Irish mortgages have higher rates than rest of eurozone
New mortgages and personal loans cost more here than in the rest of the eurozone, illustrating the high price householders are paying to repair the broken banks.
First-time buyers are being stung with rates that are 0.5pc higher than other countries using the euro, new figures from the Central Bank show.
This means a homeowner in Ireland with a €200,000 mortgage will pay about €600 a year more than in other countries.
Personal loans are also more expensive, while savers with newly opened accounts are earning less than 1pc interest.
A lack of competition in the Irish market is has been blamed for the high charges.
Deputy chairman of the Consumers' Association Michael Kilcoyne said banks were exploiting the fact that there was little competition in the market following the closure of a number of retail banks since the financial collapse in 2008.
"There is no competition between the banks. They are doing what they like. The Minister for Finance and the Central Bank should intervene to make it fairer for consumers."
He said it was important that young people who want to take out a mortgage are able to get access to good value home-loans.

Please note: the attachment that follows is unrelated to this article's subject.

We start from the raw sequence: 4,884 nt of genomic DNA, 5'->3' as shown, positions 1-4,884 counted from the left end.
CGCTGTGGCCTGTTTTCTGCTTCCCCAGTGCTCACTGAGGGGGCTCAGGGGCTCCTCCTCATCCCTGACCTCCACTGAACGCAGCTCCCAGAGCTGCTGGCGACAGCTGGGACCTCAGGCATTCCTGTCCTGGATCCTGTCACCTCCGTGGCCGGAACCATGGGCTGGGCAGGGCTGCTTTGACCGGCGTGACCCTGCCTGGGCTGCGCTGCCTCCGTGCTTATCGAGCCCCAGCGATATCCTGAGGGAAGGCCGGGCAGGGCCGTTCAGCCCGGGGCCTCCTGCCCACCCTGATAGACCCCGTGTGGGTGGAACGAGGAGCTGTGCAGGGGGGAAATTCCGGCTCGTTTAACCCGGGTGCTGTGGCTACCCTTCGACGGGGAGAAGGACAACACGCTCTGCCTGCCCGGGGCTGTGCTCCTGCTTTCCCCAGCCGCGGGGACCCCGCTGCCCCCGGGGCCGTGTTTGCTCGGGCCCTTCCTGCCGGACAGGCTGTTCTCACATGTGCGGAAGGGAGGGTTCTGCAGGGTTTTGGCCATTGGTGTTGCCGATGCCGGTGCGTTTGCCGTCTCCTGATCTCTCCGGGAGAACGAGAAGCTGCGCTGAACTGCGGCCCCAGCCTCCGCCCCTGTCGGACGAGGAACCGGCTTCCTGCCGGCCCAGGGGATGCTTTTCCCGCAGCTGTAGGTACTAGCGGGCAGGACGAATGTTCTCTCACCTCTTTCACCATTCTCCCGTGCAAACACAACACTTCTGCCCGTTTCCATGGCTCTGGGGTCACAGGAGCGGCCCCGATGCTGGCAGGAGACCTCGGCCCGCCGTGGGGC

The Central Bank figures show that new mortgages taken out by households had an interest rate of 3.15pc at the end of June, down slightly from what was being charged in May.
This was an average of both variable and fixed rates on new mortgage lending, the Central Bank said.
But across the 18 countries that use the euro currency the average cost of a new mortgage was 0.51pc cheaper. This indicates that banks here were making higher profits on new lending for home buying than banks in the rest of the eurozone, financial experts said.
Before the financial crash in 2008, mortgage interest rates here were closely aligned to the European Central Bank lending rate.
But since the financial collapse, banks have hiked up variable rates for new and existing mortgages.
AIB and Bank of Ireland issue the lion's share of new mortgages at the moment.
The Central Bank said there was a fall in the interest charged by banks on existing mortgages in June, reflecting the cut in tracker mortgage rates that month, which was a boost for 375,000 tracker mortgage holders.
A spokesman for the Irish Banking Federation said: "Interest rates are a competitive matter between individual institutions, determined with due regard to a range of factors which include the impact of the cost of funds, the role of deposits, as well as their important role in supporting the economy."